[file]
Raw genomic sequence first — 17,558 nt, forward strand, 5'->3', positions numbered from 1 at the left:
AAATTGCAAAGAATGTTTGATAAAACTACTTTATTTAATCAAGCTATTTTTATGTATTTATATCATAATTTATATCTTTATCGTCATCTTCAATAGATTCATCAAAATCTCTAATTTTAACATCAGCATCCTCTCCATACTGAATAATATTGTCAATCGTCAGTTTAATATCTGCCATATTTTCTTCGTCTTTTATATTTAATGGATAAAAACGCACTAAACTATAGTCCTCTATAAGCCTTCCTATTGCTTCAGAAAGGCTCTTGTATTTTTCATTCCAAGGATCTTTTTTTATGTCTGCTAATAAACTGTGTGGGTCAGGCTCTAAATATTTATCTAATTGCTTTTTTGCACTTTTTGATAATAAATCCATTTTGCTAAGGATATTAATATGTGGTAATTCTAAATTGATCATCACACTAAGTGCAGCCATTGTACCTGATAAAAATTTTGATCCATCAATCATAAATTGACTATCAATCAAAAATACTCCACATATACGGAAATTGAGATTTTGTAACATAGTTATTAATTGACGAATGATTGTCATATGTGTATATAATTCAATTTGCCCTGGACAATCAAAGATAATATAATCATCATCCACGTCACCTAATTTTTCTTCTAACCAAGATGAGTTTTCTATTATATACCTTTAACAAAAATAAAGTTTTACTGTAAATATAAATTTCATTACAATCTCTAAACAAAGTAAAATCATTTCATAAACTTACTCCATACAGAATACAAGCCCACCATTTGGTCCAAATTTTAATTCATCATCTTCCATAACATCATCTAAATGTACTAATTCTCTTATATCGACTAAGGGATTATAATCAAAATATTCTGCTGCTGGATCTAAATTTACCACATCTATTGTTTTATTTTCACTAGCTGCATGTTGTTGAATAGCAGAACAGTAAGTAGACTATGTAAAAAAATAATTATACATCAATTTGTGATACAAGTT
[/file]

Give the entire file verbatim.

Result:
Raw genomic sequence first — 17,558 nt, forward strand, 5'->3', positions numbered from 1 at the left:
AAATTGCAAAGAATGTTTGATAAAACTACTTTATTTAATCAAGCTATTTTTATGTATTTATATCATAATTTATATCTTTATCGTCATCTTCAATAGATTCATCAAAATCTCTAATTTTAACATCAGCATCCTCTCCATACTGAATAATATTGTCAATCGTCAGTTTAATATCTGCCATATTTTCTTCGTCTTTTATATTTAATGGATAAAAACGCACTAAACTATAGTCCTCTATAAGCCTTCCTATTGCTTCAGAAAGGCTCTTGTATTTTTCATTCCAAGGATCTTTTTTTATGTCTGCTAATAAACTGTGTGGGTCAGGCTCTAAATATTTATCTAATTGCTTTTTTGCACTTTTTGATAATAAATCCATTTTGCTAAGGATATTAATATGTGGTAATTCTAAATTGATCATCACACTAAGTGCAGCCATTGTACCTGATAAAAATTTTGATCCATCAATCATAAATTGACTATCAATCAAAAATACTCCACATATACGGAAATTGAGATTTTGTAACATAGTTATTAATTGACGAATGATTGTCATATGTGTATATAATTCAATTTGCCCTGGACAATCAAAGATAATATAATCATCATCCACGTCACCTAATTTTTCTTCTAACCAAGATGAGTTTTCTATTATATACCTTTAACAAAAATAAAGTTTTACTGTAAATATAAATTTCATTACAATCTCTAAACAAAGTAAAATCATTTCATAAACTTACTCCATACAGAATACAAGCCCACCATTTGGTCCAAATTTTAATTCATCATCTTCCATAACATCATCTAAATGTACTAATTCTCTTATATCGACTAAGGGATTATAATCAAAATATTCTGCTGCTGGATCTAAATTTACCACATCTATTGTTTTATTTTCACTAGCTGCATGTTGTTGAATAGCAGAACAGTAAGTAGACTATGTAAAAAAATAATTATACATCAATTTGTGATACAAGTT